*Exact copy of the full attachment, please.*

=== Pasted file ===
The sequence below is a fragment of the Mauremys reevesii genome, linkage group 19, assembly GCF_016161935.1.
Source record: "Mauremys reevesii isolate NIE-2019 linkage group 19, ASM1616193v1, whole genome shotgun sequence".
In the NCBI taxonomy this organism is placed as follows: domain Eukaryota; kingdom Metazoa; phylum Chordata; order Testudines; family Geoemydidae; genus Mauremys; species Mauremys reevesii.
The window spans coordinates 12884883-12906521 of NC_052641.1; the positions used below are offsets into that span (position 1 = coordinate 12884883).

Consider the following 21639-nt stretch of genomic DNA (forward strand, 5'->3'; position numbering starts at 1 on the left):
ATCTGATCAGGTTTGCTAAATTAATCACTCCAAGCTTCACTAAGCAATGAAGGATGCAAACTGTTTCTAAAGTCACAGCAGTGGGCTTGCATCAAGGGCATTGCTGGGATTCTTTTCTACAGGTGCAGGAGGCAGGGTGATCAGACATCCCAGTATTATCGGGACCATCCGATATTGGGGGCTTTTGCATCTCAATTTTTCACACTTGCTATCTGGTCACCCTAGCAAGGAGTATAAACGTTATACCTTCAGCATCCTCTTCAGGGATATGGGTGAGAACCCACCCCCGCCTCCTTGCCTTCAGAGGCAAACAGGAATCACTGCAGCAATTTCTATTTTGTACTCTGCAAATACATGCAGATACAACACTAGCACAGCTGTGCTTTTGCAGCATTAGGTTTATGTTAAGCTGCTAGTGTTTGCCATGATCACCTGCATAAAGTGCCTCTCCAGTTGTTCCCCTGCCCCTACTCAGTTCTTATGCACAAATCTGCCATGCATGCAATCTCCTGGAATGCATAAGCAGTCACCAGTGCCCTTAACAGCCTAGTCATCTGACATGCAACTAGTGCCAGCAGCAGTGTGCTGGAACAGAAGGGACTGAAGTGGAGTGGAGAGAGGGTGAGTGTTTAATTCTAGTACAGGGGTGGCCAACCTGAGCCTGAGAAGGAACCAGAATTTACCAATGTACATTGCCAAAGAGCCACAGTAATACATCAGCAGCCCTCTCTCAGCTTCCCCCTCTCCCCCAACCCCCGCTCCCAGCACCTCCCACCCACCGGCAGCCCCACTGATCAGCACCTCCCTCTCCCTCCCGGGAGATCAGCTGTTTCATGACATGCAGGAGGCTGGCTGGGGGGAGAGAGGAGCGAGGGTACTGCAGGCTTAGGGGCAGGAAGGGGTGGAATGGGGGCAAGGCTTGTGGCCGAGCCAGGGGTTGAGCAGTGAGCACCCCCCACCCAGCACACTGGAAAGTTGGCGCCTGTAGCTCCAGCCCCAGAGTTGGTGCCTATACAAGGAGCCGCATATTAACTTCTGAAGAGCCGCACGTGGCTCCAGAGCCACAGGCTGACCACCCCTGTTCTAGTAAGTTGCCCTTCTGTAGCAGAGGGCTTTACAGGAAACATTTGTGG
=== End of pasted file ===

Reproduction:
The sequence below is a fragment of the Mauremys reevesii genome, linkage group 19, assembly GCF_016161935.1.
Source record: "Mauremys reevesii isolate NIE-2019 linkage group 19, ASM1616193v1, whole genome shotgun sequence".
In the NCBI taxonomy this organism is placed as follows: domain Eukaryota; kingdom Metazoa; phylum Chordata; order Testudines; family Geoemydidae; genus Mauremys; species Mauremys reevesii.
The window spans coordinates 12884883-12906521 of NC_052641.1; the positions used below are offsets into that span (position 1 = coordinate 12884883).

Consider the following 21639-nt stretch of genomic DNA (forward strand, 5'->3'; position numbering starts at 1 on the left):
ATCTGATCAGGTTTGCTAAATTAATCACTCCAAGCTTCACTAAGCAATGAAGGATGCAAACTGTTTCTAAAGTCACAGCAGTGGGCTTGCATCAAGGGCATTGCTGGGATTCTTTTCTACAGGTGCAGGAGGCAGGGTGATCAGACATCCCAGTATTATCGGGACCATCCGATATTGGGGGCTTTTGCATCTCAATTTTTCACACTTGCTATCTGGTCACCCTAGCAAGGAGTATAAACGTTATACCTTCAGCATCCTCTTCAGGGATATGGGTGAGAACCCACCCCCGCCTCCTTGCCTTCAGAGGCAAACAGGAATCACTGCAGCAATTTCTATTTTGTACTCTGCAAATACATGCAGATACAACACTAGCACAGCTGTGCTTTTGCAGCATTAGGTTTATGTTAAGCTGCTAGTGTTTGCCATGATCACCTGCATAAAGTGCCTCTCCAGTTGTTCCCCTGCCCCTACTCAGTTCTTATGCACAAATCTGCCATGCATGCAATCTCCTGGAATGCATAAGCAGTCACCAGTGCCCTTAACAGCCTAGTCATCTGACATGCAACTAGTGCCAGCAGCAGTGTGCTGGAACAGAAGGGACTGAAGTGGAGTGGAGAGAGGGTGAGTGTTTAATTCTAGTACAGGGGTGGCCAACCTGAGCCTGAGAAGGAACCAGAATTTACCAATGTACATTGCCAAAGAGCCACAGTAATACATCAGCAGCCCTCTCTCAGCTTCCCCCTCTCCCCCAACCCCCGCTCCCAGCACCTCCCACCCACCGGCAGCCCCACTGATCAGCACCTCCCTCTCCCTCCCGGGAGATCAGCTGTTTCATGACATGCAGGAGGCTGGCTGGGGGGAGAGAGGAGCGAGGGTACTGCAGGCTTAGGGGCAGGAAGGGGTGGAATGGGGGCAAGGCTTGTGGCCGAGCCAGGGGTTGAGCAGTGAGCACCCCCCACCCAGCACACTGGAAAGTTGGCGCCTGTAGCTCCAGCCCCAGAGTTGGTGCCTATACAAGGAGCCGCATATTAACTTCTGAAGAGCCGCACGTGGCTCCAGAGCCACAGGCTGACCACCCCTGTTCTAGTAAGTTGCCCTTCTGTAGCAGAGGGCTTTACAGGAAACATTTGTGG